Various studies have documented variation in the management of older patients with breast cancer, and some of this variation stems from different approaches to balancing the expected benefit of different treatments, with the ability of patients to tolerate them. Frailty is an emerging concept that can help to make clinical decisions for older patients more consistent, not least by providing a measure of ‘biological’ ageing. This would reduce reliance on ‘chronological’ age, which is not a reliable guide for decisions on the appropriate breast cancer care for older patients. This article examines the potential of frailty assessment to inform on breast cancer treatments. Overall, the current evidence highlights various benefits from implementing comprehensive geriatric assessment and screening for frailty in breast cancer patients. This includes a role in supporting the selection of appropriate therapies and improving physical fitness prior to treatment. However, there are challenges in implementing routine frailty assessments in a breast cancer service. Studies have used a diverse array of frailty assessment instruments, which hampers the generalisability of research findings. Consequently, a number of issues need to be addressed to clearly establish the optimal timing of frailty assessment and the role of geriatric medicine specialists in the breast cancer care pathway.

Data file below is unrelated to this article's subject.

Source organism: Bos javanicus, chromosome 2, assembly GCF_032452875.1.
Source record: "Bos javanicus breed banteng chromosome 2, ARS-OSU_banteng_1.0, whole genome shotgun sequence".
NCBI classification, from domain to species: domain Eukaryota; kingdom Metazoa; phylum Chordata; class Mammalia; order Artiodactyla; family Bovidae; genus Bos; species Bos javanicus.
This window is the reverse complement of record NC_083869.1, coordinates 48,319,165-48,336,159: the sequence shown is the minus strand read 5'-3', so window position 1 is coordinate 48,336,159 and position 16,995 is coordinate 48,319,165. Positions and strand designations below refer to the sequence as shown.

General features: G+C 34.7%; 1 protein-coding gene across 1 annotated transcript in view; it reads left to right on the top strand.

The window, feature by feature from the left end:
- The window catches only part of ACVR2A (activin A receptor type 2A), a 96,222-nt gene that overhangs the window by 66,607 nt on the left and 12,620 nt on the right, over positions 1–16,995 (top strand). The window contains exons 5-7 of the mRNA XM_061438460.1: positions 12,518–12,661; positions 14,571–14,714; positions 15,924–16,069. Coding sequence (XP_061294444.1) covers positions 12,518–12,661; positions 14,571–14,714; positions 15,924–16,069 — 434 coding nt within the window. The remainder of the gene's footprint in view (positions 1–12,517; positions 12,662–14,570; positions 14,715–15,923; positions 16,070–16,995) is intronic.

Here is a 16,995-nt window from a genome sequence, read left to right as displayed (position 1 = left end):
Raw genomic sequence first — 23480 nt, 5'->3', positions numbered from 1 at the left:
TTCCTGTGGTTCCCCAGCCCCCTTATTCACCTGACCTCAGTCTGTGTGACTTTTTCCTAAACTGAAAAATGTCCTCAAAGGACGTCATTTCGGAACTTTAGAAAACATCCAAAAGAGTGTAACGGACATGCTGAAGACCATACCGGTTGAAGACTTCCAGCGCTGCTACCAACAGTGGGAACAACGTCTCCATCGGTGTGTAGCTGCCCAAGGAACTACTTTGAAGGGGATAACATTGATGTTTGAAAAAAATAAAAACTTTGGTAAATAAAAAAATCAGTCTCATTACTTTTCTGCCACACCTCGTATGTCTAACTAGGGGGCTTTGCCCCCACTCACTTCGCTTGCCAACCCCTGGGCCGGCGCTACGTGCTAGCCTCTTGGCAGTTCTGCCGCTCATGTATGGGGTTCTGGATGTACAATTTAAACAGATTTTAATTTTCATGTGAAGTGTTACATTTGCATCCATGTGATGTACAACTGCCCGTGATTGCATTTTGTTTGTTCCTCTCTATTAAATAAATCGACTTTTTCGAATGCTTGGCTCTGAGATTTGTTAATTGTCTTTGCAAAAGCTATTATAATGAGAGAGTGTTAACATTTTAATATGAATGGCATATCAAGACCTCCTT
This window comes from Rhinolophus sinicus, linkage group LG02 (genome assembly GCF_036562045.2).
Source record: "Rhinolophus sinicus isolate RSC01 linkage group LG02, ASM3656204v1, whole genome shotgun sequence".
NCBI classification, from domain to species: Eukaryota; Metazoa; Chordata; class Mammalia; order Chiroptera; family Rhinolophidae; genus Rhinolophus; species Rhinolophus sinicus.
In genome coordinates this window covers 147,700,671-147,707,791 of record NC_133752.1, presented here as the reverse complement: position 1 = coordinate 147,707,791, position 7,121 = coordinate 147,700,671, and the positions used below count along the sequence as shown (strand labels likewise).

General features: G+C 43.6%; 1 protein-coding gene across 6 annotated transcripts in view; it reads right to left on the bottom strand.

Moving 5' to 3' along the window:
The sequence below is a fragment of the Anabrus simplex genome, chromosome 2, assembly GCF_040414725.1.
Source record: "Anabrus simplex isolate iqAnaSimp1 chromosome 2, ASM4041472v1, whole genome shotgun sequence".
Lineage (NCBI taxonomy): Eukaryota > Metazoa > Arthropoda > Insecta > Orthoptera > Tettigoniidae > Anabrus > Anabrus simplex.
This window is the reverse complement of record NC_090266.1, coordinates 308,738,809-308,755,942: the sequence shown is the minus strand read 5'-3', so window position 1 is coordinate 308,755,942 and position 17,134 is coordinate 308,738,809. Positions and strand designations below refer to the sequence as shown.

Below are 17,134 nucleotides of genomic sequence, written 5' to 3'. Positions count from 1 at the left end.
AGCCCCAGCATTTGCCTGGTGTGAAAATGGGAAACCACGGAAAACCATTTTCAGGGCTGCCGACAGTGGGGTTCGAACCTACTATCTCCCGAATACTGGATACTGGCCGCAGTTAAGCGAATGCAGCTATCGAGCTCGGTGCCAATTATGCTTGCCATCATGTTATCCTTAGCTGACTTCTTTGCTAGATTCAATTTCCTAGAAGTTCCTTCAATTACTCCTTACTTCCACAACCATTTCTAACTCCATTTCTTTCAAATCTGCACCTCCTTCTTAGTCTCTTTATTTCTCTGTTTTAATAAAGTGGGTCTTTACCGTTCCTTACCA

|Journal||European Journal of Surgical Oncology|
|Publication status||Accepted/In press - 2019|
Bibliographical noteFunding Information:
This review was undertaken as part of the work by the National Audit of Breast Cancer in Older Patients (NABCOP). The Audit is commissioned by the Healthcare Quality Improvement Partnership (HQIP) as part of the National Clinical Audit and Patient Outcomes Programme (NCAPOP), and funded by NHS England and the Welsh Government ( www.hqip.org.uk/national-programmes ). Neither HQIP nor the funders had any involvement in the design of this review or in the identification, and interpretation of published literature, in the writing of the report, or in the decision to submit the article for publication. The authors had full independence from the HQIP.
- Breast cancer